Phylum Brachiopoda (2)



Brachiopods are bivalved, with the plane of symmetry running through the center of each valve. The pedicle valve is the larger and often has an opening for the pedicle, or stalk, which attaches the shell to the substrate or to another shell. The brachial valve is smaller and contains an internal support for the lophophore. The lophophore is a coiled organ with comblike filaments that are covered with cilia. The cilia keep a current of seawater coming into the body of the brachiopod when the valves are open. The lophophore traps microorganisms, passes them to the mouth, and obtains oxygen from the water. The mantle is the internal organ that secrets calcite for the shell in articulate brachiopods.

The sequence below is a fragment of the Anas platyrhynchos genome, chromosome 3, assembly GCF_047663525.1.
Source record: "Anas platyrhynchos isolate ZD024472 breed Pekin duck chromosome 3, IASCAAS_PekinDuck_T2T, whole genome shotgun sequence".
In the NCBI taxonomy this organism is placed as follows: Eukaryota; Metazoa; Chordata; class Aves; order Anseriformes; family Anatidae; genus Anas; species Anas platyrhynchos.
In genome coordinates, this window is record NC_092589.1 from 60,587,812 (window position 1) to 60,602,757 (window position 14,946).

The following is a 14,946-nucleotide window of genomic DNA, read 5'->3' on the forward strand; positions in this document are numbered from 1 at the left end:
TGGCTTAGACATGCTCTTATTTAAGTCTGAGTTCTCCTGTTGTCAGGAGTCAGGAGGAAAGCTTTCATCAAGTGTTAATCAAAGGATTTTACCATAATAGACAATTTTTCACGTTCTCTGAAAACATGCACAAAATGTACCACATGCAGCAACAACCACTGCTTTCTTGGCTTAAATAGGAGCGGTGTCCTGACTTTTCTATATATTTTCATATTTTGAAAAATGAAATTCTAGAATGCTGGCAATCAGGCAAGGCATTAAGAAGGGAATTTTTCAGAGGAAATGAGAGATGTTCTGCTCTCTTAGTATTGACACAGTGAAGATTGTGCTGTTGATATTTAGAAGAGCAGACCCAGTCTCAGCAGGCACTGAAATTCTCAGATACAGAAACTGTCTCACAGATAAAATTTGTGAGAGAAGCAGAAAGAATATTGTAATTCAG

Articulates have two muscle systems for shell maneuvering, diductors for opening the valves, and adductors for closing them. Many articulates show a ridge or fold on one valve and a corresponding groove or sulcus on the other. Major brachiopods include the following groups.


Inarticulata have calcite or aragonite shells with poorly developed teeth, sockets, and pedicle. An example is Lingula, "living fossil," which has an apatite shell, and burrows in sediment of shallow shelf waters. It attaches to sediment in its burrow by a long pedicle. Its range is early Cambrian to Recent.


Articulata dominated brachiopod faunas by the Ordovician.